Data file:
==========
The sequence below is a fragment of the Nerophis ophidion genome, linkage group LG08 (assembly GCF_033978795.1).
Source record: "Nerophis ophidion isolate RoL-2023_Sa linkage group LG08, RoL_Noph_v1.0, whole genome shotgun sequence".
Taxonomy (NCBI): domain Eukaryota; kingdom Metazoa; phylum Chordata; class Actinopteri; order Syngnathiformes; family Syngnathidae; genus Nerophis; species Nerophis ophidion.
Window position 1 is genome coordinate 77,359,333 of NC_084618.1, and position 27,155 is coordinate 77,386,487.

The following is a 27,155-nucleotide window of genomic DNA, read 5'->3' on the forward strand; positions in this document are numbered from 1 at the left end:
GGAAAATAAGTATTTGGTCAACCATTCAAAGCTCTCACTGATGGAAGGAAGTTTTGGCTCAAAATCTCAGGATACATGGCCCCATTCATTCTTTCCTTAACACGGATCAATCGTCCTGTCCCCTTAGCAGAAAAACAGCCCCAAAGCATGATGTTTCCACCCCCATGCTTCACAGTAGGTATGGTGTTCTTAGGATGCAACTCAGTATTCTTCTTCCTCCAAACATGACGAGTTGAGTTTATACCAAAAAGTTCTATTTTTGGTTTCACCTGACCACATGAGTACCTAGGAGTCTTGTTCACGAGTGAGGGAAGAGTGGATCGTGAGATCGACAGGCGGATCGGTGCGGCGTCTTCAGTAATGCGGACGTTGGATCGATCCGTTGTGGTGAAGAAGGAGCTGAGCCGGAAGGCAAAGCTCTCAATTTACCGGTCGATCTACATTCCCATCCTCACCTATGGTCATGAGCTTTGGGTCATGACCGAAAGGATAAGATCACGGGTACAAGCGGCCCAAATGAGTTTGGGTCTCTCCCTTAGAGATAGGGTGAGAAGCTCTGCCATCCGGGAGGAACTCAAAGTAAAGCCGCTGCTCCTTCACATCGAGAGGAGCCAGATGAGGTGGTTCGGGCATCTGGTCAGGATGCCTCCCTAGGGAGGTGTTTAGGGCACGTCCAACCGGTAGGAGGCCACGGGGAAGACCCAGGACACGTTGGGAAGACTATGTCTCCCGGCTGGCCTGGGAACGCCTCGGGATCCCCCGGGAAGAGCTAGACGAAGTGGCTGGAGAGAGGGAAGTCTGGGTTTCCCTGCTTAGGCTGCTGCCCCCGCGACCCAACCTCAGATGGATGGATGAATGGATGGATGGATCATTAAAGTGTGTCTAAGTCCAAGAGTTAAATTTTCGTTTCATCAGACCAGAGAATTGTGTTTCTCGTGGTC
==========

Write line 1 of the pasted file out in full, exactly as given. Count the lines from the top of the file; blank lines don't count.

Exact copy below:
The sequence below is a fragment of the Nerophis ophidion genome, linkage group LG08 (assembly GCF_033978795.1).